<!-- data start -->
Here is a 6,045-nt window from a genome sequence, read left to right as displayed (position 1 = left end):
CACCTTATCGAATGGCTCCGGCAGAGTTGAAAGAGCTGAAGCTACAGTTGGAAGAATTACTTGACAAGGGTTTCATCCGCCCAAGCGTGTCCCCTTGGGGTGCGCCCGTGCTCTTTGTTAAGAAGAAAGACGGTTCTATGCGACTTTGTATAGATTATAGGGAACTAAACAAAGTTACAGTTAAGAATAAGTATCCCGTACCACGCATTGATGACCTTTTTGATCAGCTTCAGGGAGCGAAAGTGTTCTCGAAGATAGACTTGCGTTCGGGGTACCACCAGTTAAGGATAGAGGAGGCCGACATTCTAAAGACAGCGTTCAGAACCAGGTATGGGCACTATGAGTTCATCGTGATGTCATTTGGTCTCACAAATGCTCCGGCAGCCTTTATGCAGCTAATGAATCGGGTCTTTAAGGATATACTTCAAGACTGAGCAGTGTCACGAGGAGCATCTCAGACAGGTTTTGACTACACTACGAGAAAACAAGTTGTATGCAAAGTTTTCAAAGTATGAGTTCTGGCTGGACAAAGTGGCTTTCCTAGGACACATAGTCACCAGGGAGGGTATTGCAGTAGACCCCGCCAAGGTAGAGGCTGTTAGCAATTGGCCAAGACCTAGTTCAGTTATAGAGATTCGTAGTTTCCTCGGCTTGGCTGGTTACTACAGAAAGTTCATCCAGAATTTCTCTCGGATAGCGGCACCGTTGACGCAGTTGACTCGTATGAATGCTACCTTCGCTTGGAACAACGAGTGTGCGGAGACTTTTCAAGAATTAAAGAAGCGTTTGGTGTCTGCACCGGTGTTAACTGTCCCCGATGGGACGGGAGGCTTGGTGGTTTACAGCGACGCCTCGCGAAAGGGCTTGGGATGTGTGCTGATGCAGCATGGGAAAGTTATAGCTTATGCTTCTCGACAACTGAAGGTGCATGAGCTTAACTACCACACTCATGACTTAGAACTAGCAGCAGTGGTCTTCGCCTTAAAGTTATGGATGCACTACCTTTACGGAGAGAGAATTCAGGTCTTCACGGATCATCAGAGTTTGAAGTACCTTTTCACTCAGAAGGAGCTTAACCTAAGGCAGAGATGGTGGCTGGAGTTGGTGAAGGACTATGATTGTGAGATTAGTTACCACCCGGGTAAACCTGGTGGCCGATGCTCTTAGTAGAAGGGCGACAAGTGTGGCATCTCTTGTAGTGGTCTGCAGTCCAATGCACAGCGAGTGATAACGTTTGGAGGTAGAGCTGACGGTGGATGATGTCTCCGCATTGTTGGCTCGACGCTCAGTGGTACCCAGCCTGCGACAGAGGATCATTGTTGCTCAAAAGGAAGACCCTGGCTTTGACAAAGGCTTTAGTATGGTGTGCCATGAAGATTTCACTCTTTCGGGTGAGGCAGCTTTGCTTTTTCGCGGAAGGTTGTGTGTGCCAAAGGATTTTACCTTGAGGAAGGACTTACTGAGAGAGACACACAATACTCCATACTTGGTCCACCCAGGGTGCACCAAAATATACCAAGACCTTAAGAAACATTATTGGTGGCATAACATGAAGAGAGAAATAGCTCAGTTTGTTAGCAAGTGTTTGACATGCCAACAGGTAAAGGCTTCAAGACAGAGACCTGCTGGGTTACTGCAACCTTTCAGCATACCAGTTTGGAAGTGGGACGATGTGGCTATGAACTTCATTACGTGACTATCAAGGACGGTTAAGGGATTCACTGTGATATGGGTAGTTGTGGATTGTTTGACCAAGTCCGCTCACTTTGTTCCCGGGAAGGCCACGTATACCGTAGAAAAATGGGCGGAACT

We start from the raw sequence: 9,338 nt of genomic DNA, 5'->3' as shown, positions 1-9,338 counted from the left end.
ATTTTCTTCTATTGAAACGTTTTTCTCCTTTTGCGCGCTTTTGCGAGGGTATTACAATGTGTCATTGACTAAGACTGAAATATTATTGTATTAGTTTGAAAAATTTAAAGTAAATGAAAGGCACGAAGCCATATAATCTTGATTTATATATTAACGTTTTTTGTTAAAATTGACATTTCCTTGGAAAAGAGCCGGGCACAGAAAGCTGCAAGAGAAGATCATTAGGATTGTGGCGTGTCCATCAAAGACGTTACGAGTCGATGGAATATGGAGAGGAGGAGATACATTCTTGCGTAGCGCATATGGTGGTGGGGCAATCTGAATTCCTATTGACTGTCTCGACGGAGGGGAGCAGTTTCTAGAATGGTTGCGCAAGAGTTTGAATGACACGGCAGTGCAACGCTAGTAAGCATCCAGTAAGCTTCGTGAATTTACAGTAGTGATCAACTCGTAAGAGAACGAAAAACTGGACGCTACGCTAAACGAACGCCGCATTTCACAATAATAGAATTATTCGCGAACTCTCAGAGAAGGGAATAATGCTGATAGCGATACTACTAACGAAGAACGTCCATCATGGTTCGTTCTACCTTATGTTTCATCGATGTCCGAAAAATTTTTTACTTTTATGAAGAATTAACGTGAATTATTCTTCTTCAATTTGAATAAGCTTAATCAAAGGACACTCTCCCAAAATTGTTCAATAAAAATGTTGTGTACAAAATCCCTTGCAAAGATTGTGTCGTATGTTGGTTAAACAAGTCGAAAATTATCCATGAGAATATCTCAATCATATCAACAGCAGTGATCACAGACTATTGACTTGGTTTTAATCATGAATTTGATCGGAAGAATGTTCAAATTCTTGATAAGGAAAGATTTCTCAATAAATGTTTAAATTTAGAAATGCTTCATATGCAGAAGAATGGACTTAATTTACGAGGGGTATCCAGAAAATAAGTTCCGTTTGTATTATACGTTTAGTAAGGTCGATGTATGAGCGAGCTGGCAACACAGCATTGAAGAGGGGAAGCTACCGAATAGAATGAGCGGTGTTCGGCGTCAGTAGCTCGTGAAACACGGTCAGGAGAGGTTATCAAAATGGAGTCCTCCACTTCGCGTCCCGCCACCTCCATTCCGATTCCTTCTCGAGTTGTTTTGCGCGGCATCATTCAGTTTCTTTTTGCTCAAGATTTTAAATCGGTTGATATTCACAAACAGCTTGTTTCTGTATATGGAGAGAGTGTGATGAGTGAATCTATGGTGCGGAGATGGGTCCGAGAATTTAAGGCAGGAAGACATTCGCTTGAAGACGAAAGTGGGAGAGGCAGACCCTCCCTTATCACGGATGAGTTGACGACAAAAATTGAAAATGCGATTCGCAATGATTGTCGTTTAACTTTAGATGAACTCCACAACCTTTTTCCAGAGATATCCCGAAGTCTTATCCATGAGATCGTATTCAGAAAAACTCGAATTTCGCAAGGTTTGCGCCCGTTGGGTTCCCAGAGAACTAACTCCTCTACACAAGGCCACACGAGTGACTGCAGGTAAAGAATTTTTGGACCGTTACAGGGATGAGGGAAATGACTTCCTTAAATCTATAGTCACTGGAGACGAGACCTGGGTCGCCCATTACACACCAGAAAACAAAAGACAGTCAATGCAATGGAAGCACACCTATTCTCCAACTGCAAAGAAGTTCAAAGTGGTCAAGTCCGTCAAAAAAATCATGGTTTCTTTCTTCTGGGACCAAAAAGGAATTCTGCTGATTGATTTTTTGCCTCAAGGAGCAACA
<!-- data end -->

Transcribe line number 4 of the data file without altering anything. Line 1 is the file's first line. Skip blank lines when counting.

ATTTTCTTCTATTGAAACGTTTTTCTCCTTTTGCGCGCTTTTGCGAGGGTATTACAATGTGTCATTGACTAAGACTGAAATATTATTGTATTAGTTTGAAAAATTTAAAGTAAATGAAAGGCACGAAGCCATATAATCTTGATTTATATATTAACGTTTTTTGTTAAAATTGACATTTCCTTGGAAAAGAGCCGGGCACAGAAAGCTGCAAGAGAAGATCATTAGGATTGTGGCGTGTCCATCAAAGACGTTACGAGTCGATGGAATATGGAGAGGAGGAGATACATTCTTGCGTAGCGCATATGGTGGTGGGGCAATCTGAATTCCTATTGACTGTCTCGACGGAGGGGAGCAGTTTCTAGAATGGTTGCGCAAGAGTTTGAATGACACGGCAGTGCAACGCTAGTAAGCATCCAGTAAGCTTCGTGAATTTACAGTAGTGATCAACTCGTAAGAGAACGAAAAACTGGACGCTACGCTAAACGAACGCCGCATTTCACAATAATAGAATTATTCGCGAACTCTCAGAGAAGGGAATAATGCTGATAGCGATACTACTAACGAAGAACGTCCATCATGGTTCGTTCTACCTTATGTTTCATCGATGTCCGAAAAATTTTTTACTTTTATGAAGAATTAACGTGAATTATTCTTCTTCAATTTGAATAAGCTTAATCAAAGGACACTCTCCCAAAATTGTTCAATAAAAATGTTGTGTACAAAATCCCTTGCAAAGATTGTGTCGTATGTTGGTTAAACAAGTCGAAAATTATCCATGAGAATATCTCAATCATATCAACAGCAGTGATCACAGACTATTGACTTGGTTTTAATCATGAATTTGATCGGAAGAATGTTCAAATTCTTGATAAGGAAAGATTTCTCAATAAATGTTTAAATTTAGAAATGCTTCATATGCAGAAGAATGGACTTAATTTACGAGGGGTATCCAGAAAATAAGTTCCGTTTGTATTATACGTTTAGTAAGGTCGATGTATGAGCGAGCTGGCAACACAGCATTGAAGAGGGGAAGCTACCGAATAGAATGAGCGGTGTTCGGCGTCAGTAGCTCGTGAAACACGGTCAGGAGAGGTTATCAAAATGGAGTCCTCCACTTCGCGTCCCGCCACCTCCATTCCGATTCCTTCTCGAGTTGTTTTGCGCGGCATCATTCAGTTTCTTTTTGCTCAAGATTTTAAATCGGTTGATATTCACAAACAGCTTGTTTCTGTATATGGAGAGAGTGTGATGAGTGAATCTATGGTGCGGAGATGGGTCCGAGAATTTAAGGCAGGAAGACATTCGCTTGAAGACGAAAGTGGGAGAGGCAGACCCTCCCTTATCACGGATGAGTTGACGACAAAAATTGAAAATGCGATTCGCAATGATTGTCGTTTAACTTTAGATGAACTCCACAACCTTTTTCCAGAGATATCCCGAAGTCTTATCCATGAGATCGTATTCAGAAAAACTCGAATTTCGCAAGGTTTGCGCCCGTTGGGTTCCCAGAGAACTAACTCCTCTACACAAGGCCACACGAGTGACTGCAGGTAAAGAATTTTTGGACCGTTACAGGGATGAGGGAAATGACTTCCTTAAATCTATAGTCACTGGAGACGAGACCTGGGTCGCCCATTACACACCAGAAAACAAAAGACAGTCAATGCAATGGAAGCACACCTATTCTCCAACTGCAAAGAAGTTCAAAGTGGTCAAGTCCGTCAAAAAAATCATGGTTTCTTTCTTCTGGGACCAAAAAGGAATTCTGCTGATTGATTTTTTGCCTCAAGGAGCAACA